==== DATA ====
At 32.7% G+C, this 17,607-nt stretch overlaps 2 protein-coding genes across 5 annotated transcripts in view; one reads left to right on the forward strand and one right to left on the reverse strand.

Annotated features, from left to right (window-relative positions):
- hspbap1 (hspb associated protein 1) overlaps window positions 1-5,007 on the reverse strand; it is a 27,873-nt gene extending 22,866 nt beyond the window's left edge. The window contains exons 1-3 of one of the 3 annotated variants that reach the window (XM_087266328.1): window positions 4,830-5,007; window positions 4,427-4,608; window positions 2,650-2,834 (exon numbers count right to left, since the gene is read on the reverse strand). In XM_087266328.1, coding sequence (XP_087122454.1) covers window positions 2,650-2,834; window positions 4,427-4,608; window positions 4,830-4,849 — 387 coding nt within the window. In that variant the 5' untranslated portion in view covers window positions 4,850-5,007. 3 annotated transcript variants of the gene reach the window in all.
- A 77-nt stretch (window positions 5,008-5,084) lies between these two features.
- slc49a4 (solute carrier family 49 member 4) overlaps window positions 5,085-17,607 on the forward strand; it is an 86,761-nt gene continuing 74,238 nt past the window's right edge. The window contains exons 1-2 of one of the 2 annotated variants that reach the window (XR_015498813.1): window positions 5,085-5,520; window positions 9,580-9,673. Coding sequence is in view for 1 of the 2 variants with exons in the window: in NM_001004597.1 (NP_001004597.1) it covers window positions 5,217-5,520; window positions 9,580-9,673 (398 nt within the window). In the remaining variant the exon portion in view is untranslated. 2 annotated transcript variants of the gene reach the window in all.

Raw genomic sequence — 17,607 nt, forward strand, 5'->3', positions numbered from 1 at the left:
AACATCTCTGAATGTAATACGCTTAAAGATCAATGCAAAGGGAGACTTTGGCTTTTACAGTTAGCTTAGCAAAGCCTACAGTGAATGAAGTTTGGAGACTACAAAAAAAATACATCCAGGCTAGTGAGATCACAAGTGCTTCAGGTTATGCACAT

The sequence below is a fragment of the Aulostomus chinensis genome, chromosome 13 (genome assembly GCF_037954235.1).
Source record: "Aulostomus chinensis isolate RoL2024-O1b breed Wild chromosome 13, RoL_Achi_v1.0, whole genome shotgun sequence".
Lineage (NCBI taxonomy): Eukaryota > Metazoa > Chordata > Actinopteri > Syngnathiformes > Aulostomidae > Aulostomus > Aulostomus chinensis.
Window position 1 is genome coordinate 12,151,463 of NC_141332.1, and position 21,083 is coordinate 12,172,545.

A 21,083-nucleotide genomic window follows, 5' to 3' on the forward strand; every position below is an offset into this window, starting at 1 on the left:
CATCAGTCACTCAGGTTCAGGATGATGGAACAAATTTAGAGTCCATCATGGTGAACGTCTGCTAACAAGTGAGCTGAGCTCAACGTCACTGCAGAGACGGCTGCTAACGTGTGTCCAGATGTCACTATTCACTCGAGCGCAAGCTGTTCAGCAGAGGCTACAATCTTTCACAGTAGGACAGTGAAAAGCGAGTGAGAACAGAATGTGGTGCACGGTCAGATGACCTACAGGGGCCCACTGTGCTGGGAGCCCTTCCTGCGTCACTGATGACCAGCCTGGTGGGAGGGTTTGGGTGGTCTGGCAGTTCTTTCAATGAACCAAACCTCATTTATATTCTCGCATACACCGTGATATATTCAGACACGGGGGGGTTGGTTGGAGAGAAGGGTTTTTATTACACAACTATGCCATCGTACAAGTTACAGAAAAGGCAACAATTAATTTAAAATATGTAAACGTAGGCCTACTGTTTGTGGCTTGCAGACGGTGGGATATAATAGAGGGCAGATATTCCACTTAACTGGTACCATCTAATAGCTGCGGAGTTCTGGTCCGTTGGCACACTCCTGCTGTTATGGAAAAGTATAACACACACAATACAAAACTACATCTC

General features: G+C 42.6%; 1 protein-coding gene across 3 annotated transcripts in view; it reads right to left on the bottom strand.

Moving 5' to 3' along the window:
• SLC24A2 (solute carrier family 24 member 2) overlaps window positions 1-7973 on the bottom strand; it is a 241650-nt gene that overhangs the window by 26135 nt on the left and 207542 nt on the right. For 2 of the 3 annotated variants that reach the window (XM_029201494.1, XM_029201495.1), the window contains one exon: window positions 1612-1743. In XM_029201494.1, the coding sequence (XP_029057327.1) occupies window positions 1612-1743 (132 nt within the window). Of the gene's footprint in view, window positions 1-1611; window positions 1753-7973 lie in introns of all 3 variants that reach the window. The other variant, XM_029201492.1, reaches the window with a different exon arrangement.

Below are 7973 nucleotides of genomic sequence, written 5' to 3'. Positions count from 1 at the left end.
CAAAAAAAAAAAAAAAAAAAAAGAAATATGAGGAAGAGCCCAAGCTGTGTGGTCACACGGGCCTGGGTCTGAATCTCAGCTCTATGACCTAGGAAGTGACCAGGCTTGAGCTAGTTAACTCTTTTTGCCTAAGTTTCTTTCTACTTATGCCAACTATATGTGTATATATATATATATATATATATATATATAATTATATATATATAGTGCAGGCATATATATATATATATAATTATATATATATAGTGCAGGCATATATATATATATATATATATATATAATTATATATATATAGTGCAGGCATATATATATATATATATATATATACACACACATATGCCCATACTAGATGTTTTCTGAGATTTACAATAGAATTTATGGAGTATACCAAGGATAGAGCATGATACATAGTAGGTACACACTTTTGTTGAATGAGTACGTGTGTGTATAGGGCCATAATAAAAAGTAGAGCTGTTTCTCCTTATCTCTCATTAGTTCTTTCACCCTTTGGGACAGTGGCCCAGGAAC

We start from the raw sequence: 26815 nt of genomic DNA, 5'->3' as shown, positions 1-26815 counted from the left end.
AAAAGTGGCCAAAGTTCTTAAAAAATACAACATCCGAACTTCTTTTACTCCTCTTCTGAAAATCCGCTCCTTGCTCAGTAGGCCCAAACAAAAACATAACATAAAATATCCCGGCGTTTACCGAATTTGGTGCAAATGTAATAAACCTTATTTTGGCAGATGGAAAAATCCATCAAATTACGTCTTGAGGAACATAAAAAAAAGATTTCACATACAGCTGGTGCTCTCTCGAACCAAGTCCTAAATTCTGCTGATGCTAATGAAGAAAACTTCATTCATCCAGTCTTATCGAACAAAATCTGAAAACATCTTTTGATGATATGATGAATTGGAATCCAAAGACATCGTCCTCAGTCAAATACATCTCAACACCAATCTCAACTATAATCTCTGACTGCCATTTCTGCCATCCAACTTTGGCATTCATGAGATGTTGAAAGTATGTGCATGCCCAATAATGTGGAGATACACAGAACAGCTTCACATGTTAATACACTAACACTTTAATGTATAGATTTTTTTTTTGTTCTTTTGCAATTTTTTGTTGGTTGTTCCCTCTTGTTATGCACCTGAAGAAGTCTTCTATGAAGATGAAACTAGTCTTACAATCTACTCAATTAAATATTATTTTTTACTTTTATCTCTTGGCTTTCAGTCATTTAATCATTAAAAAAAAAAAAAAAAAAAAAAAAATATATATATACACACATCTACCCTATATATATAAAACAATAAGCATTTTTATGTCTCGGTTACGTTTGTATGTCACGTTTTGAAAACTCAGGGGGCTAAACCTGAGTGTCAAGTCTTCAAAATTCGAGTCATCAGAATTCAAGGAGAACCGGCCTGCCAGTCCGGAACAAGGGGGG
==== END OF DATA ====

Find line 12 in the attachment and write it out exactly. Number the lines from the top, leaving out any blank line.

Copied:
A 21,083-nucleotide genomic window follows, 5' to 3' on the forward strand; every position below is an offset into this window, starting at 1 on the left: